What Wireframes Are, and Aren’t. Bonnie Regan

Written on: March 22nd, 2018 in user experience

Creating wireframes is a big part of my job as a UX designer and for good reason. Wireframes are an effective way of communicating the basic hierarchy and layout of a web page. While they're an important part of our process, they're also often misunderstood by those who are unfamiliar with the UX process (and sometimes even by people who are familiar with the UX process). Here are some of the main purposes of wireframes.

Communicate Layout

Wireframes are like blueprints for a house. Architects create blueprints to convey the overall structure and layout of a house without getting into the details of colors or finishes. Wireframes serve a similar purpose and allow us to communicate the basic layout and functionality of a webpage without worrying about the visual design, like fonts and colors. Our wireframes are low-fidelity so they’re composed of simple shapes like rectangles and circles, basic fonts and shades of gray.

Communicating Layout Wireframe

Determine Types of Content 

While wireframes don’t usually contain final content, we do try to use copy that is representative of what would actually be on the page. This helps us figure out things like how much space each section will take up, how many resources to feature on each page, and what images will be needed. It also helps give writers a good idea of how their content will appear and interact with other parts of the web page.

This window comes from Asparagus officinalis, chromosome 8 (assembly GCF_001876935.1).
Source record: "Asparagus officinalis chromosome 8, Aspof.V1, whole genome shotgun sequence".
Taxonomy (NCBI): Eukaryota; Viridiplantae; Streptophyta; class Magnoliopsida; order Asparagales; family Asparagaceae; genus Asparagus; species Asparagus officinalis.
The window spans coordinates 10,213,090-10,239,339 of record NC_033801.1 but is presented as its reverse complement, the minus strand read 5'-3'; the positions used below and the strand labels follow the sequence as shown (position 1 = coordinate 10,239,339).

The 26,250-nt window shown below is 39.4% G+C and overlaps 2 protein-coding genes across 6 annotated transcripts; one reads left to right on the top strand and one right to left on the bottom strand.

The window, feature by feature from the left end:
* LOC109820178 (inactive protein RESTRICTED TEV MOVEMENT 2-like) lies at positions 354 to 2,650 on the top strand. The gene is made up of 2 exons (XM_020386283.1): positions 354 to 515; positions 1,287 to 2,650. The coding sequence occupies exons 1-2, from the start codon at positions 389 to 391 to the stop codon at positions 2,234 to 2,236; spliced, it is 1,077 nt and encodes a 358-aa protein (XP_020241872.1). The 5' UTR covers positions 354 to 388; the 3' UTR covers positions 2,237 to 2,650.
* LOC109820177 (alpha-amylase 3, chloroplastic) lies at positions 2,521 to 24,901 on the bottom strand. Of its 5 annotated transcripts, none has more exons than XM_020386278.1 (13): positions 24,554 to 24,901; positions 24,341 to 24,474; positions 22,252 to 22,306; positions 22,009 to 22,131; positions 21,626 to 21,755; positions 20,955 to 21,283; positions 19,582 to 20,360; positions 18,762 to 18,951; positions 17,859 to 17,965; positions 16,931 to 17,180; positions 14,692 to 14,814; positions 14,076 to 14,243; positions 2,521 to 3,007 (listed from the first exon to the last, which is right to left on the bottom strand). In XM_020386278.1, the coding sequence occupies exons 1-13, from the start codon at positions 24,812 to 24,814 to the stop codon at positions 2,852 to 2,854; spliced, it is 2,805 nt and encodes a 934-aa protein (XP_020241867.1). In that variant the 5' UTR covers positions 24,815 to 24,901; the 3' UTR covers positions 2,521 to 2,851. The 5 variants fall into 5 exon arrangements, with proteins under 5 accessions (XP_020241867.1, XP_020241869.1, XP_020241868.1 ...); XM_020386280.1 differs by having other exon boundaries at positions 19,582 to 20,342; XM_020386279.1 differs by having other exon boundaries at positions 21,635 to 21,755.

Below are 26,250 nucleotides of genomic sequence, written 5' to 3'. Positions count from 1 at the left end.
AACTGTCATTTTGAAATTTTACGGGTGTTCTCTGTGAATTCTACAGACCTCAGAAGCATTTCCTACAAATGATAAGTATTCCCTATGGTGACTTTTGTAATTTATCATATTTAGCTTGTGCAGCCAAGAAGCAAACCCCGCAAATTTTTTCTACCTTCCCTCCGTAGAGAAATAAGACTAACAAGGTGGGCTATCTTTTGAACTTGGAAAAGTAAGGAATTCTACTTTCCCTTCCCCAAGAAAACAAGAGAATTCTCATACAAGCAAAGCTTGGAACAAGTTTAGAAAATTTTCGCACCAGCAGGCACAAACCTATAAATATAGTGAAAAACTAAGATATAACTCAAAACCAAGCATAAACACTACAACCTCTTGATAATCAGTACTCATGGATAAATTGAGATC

Determine Types of Content

Establish Hierarchy 

Wireframes also help us establish hierarchy within a page. Headings or backgrounds can help draw attention to certain content; this prioritization helps users find the information they need. Changing the order items appear on a page can convey the level of importance; items near the top of the page may be more important than those at the bottom of the page.

Hierarchy Wireframe

Show the User’s Journey

Wireframes help us explore and refine the user's journey through the site with our clients. Sometimes we’ll use several wireframes to show how a user moves through a specific process on the site like checking out or signing up for something.

The User's Journey

Wireframes may be napkin sketches, whiteboard drawings, or refined digital files, but they all serve the same purpose: communicate the basic components and functionality of the page without getting weighed down with visual details.



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